Reinventing the Poor Law
I’ve just been reading the excellent report on Local welfare provision, low-income households, and third sector financial services provision, written by Damon Gibbons for Inclusion and the Centre for Responsible Credit. The report looks at the abolition of the Discretionary Social Fund and the local schemes local authorities are required to set up to replace it.
One thing that comes across clearly is that (as some commentators said from the start) this policy is all about disguising cuts. But the other point that jumps out at you is the new emphasis in these schemes on the objective of (re-)establishing yourself in the community. That has been there since the Social Fund was created in the 1980s to replace the old (and better) system of Single Payments, but in practice the Fund has been used to help people who would need support getting back on their feet regardless of which community they would be in.
A local benefit for local people…
It looks as though the local authorities are taking this a lot more literally; Damon points out that a number of Councils
have introduced residence requirements – requiring that people either already live in the area or can demonstrate that it is their ‘centre of interest’, or are subject to a statutory housing duty.
A dozen London boroughs will require claimants to have lived locally for at least 6 weeks; some local authorities will require evidence of 6 months’ residence. The report asks, quite reasonably, what will happen to people who cannot meet this requirement? It worries that there a risk “that some vulnerable people could be passed from one local authority to another as a result”.
Almost certainly this is a real risk. This is one of those rare occasions when having a History degree turns out to be relevant to my job, because the Elizabethan Poor Law included a very similar requirement. Under the Poor Law, to get Parish relief, you had to claim from your Parish of ‘legal settlement’ and there were rules for hard cases to determine which was your Parish.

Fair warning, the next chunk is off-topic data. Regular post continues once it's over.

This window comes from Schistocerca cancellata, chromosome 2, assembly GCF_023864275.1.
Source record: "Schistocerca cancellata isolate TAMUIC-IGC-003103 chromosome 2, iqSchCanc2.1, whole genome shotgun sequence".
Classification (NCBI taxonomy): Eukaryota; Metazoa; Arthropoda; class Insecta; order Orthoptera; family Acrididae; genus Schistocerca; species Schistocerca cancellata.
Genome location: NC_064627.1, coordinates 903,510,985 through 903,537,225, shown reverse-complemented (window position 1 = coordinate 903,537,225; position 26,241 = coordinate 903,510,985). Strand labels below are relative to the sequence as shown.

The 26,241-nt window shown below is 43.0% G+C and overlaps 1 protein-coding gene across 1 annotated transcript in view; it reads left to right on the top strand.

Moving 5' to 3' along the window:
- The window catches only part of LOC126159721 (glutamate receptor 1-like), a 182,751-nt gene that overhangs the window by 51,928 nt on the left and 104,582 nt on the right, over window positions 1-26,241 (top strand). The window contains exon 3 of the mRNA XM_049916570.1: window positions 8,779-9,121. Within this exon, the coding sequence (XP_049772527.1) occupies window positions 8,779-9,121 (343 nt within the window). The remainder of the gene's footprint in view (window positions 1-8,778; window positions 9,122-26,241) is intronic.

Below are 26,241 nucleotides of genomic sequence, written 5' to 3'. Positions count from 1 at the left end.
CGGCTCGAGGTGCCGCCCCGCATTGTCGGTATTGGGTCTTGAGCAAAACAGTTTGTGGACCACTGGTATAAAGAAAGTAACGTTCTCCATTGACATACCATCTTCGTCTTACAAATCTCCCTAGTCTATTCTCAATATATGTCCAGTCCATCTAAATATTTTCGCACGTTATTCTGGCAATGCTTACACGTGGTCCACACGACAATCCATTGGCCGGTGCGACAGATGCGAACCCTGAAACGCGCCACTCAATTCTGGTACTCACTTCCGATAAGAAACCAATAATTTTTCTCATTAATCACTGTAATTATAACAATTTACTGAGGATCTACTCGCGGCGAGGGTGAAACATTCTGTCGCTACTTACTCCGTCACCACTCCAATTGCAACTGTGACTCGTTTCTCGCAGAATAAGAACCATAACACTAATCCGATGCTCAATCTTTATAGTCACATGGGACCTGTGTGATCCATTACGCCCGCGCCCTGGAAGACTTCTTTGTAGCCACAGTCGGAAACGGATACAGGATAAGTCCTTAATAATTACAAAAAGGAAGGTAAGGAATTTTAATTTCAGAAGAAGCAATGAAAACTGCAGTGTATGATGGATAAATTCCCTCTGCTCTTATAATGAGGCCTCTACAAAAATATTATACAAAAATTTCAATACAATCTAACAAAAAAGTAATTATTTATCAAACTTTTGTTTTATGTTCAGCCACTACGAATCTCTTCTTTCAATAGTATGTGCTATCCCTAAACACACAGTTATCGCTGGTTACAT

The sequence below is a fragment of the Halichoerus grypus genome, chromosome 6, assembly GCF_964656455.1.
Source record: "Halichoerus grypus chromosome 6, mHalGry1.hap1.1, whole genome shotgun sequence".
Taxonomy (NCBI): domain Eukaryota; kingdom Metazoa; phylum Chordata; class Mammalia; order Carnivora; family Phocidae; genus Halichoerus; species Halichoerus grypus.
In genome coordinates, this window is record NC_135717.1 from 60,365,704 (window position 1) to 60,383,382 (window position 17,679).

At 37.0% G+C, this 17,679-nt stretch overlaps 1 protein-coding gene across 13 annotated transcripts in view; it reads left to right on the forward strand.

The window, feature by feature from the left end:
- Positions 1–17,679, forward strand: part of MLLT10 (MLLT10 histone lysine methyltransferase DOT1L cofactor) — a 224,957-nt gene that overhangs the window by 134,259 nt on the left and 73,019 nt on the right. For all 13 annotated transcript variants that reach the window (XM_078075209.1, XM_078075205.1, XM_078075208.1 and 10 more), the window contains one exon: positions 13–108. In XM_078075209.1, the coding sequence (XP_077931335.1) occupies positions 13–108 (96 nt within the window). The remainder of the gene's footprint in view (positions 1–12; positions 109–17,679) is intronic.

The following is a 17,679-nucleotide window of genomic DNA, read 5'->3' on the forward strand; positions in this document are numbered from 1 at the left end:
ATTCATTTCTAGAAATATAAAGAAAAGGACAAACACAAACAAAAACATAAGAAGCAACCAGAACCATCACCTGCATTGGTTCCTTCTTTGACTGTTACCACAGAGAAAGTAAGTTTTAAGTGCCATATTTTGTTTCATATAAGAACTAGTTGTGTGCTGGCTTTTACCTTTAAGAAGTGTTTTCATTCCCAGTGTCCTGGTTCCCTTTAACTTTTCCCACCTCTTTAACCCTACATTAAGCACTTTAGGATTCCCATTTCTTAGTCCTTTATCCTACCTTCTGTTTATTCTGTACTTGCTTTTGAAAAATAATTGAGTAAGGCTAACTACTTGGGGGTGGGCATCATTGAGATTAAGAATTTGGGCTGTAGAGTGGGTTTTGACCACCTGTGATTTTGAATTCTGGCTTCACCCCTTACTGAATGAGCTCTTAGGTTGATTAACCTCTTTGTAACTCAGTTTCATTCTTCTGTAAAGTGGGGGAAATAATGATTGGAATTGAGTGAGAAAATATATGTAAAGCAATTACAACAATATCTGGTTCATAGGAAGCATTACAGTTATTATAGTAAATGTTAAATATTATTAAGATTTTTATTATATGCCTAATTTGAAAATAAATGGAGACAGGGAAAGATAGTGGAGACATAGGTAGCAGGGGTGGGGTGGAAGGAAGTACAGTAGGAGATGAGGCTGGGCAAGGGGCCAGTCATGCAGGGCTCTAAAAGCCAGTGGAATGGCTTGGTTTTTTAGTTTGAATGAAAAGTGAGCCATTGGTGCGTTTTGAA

The original intention was humane – everyone would have a Parish that had to support them if they fell on hard times. But it soon came up against problems. The system was designed for a time when very few people moved far from where they were born, but was introduced at a time when enclosures and other forces were changing that drastically. For day labourers and other landless peasants – the class most likely to need Parish Relief – the best chance of economic advancement should have been to move to areas with big harvests or booming new industries, but this system effectively discouraged labour mobility.
Parishes that suffered poor harvests or other problems would find that the Poor Rate (the tax to pay for the system) had to be put up at precisely the time that the number of rate-payers was falling, along with the ability to pay of those that remained. Parishes responded by encouraging poor families to leave, sometimes issuing them with a certificate to show other Parishes that they would be accepted back if they couldn’t find work. Other Parishes, faced with an influx of potential claimants, looked at these certificates sceptically. Even before the Poor Laws were passed, the informal relief of the preceding period had created a group of excluded families, harried from one town or village to another, with no home Parish to “go back” to.
Rate-payers in Parishes with growing numbers on relief would become very suspicious; there was no concept of recessions or the business cycle and this would be seen as a symptom of moral decay. And there was a grain of truth to justify those concerns: there was a criminal underworld of cony-catchers and bawdy baskets and evicted families could find that this was the only community that accepted them, making it difficult for the overseers of the poor to tell them apart. The law responded with harshness: “sturdy beggars” who chose not to work could be whipped or branded.
Thank goodness we are more enlightened these days!
The Poor Law was, for it’s time, progressive – or at least a recognition that there is such a thing as society. But the requirement that people show a local connection made it harsher than it would have been otherwise and undermined the mobility of labour that might have helped English society to cope with economic changes. For all the issues with our modern benefit system, that has been one problem we have avoided re-creating.